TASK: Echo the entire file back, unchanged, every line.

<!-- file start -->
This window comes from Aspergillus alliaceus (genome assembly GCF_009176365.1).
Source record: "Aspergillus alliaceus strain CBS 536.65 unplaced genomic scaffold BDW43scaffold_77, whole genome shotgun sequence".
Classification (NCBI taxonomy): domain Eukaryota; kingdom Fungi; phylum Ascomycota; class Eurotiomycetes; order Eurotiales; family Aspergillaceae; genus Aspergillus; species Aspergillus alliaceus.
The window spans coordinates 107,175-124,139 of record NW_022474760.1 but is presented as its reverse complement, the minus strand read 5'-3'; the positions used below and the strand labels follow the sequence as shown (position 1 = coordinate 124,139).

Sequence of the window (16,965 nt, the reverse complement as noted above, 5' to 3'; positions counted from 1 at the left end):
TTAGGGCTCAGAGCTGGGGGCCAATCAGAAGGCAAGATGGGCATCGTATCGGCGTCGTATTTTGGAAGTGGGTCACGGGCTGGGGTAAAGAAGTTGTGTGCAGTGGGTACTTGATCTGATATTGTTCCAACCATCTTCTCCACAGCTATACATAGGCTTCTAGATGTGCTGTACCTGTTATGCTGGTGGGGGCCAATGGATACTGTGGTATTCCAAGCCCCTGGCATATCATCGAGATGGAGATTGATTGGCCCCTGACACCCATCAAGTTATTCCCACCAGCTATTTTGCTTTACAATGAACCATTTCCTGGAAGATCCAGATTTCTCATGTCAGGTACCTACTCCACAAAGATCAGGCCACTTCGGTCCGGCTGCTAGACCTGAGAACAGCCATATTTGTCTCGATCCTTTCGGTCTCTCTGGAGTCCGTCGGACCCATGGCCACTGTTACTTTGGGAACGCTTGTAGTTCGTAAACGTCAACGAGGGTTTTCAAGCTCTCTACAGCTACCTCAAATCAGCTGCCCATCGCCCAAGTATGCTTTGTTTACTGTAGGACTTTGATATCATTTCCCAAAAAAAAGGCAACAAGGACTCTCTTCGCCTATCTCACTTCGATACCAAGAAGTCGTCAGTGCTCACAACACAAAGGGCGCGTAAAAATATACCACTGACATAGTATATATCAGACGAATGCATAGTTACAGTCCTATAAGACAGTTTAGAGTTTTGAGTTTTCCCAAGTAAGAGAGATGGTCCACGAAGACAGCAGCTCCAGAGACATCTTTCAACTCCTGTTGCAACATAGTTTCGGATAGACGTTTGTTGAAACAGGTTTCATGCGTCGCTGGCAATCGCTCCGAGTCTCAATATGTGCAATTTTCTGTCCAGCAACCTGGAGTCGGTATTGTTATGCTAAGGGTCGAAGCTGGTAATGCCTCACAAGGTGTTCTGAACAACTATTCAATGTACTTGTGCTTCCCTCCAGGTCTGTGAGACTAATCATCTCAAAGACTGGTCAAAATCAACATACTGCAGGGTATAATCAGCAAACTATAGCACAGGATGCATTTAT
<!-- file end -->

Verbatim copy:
This window comes from Aspergillus alliaceus (genome assembly GCF_009176365.1).
Source record: "Aspergillus alliaceus strain CBS 536.65 unplaced genomic scaffold BDW43scaffold_77, whole genome shotgun sequence".
Classification (NCBI taxonomy): domain Eukaryota; kingdom Fungi; phylum Ascomycota; class Eurotiomycetes; order Eurotiales; family Aspergillaceae; genus Aspergillus; species Aspergillus alliaceus.
The window spans coordinates 107,175-124,139 of record NW_022474760.1 but is presented as its reverse complement, the minus strand read 5'-3'; the positions used below and the strand labels follow the sequence as shown (position 1 = coordinate 124,139).

Sequence of the window (16,965 nt, the reverse complement as noted above, 5' to 3'; positions counted from 1 at the left end):
TTAGGGCTCAGAGCTGGGGGCCAATCAGAAGGCAAGATGGGCATCGTATCGGCGTCGTATTTTGGAAGTGGGTCACGGGCTGGGGTAAAGAAGTTGTGTGCAGTGGGTACTTGATCTGATATTGTTCCAACCATCTTCTCCACAGCTATACATAGGCTTCTAGATGTGCTGTACCTGTTATGCTGGTGGGGGCCAATGGATACTGTGGTATTCCAAGCCCCTGGCATATCATCGAGATGGAGATTGATTGGCCCCTGACACCCATCAAGTTATTCCCACCAGCTATTTTGCTTTACAATGAACCATTTCCTGGAAGATCCAGATTTCTCATGTCAGGTACCTACTCCACAAAGATCAGGCCACTTCGGTCCGGCTGCTAGACCTGAGAACAGCCATATTTGTCTCGATCCTTTCGGTCTCTCTGGAGTCCGTCGGACCCATGGCCACTGTTACTTTGGGAACGCTTGTAGTTCGTAAACGTCAACGAGGGTTTTCAAGCTCTCTACAGCTACCTCAAATCAGCTGCCCATCGCCCAAGTATGCTTTGTTTACTGTAGGACTTTGATATCATTTCCCAAAAAAAAGGCAACAAGGACTCTCTTCGCCTATCTCACTTCGATACCAAGAAGTCGTCAGTGCTCACAACACAAAGGGCGCGTAAAAATATACCACTGACATAGTATATATCAGACGAATGCATAGTTACAGTCCTATAAGACAGTTTAGAGTTTTGAGTTTTCCCAAGTAAGAGAGATGGTCCACGAAGACAGCAGCTCCAGAGACATCTTTCAACTCCTGTTGCAACATAGTTTCGGATAGACGTTTGTTGAAACAGGTTTCATGCGTCGCTGGCAATCGCTCCGAGTCTCAATATGTGCAATTTTCTGTCCAGCAACCTGGAGTCGGTATTGTTATGCTAAGGGTCGAAGCTGGTAATGCCTCACAAGGTGTTCTGAACAACTATTCAATGTACTTGTGCTTCCCTCCAGGTCTGTGAGACTAATCATCTCAAAGACTGGTCAAAATCAACATACTGCAGGGTATAATCAGCAAACTATAGCACAGGATGCATTTAT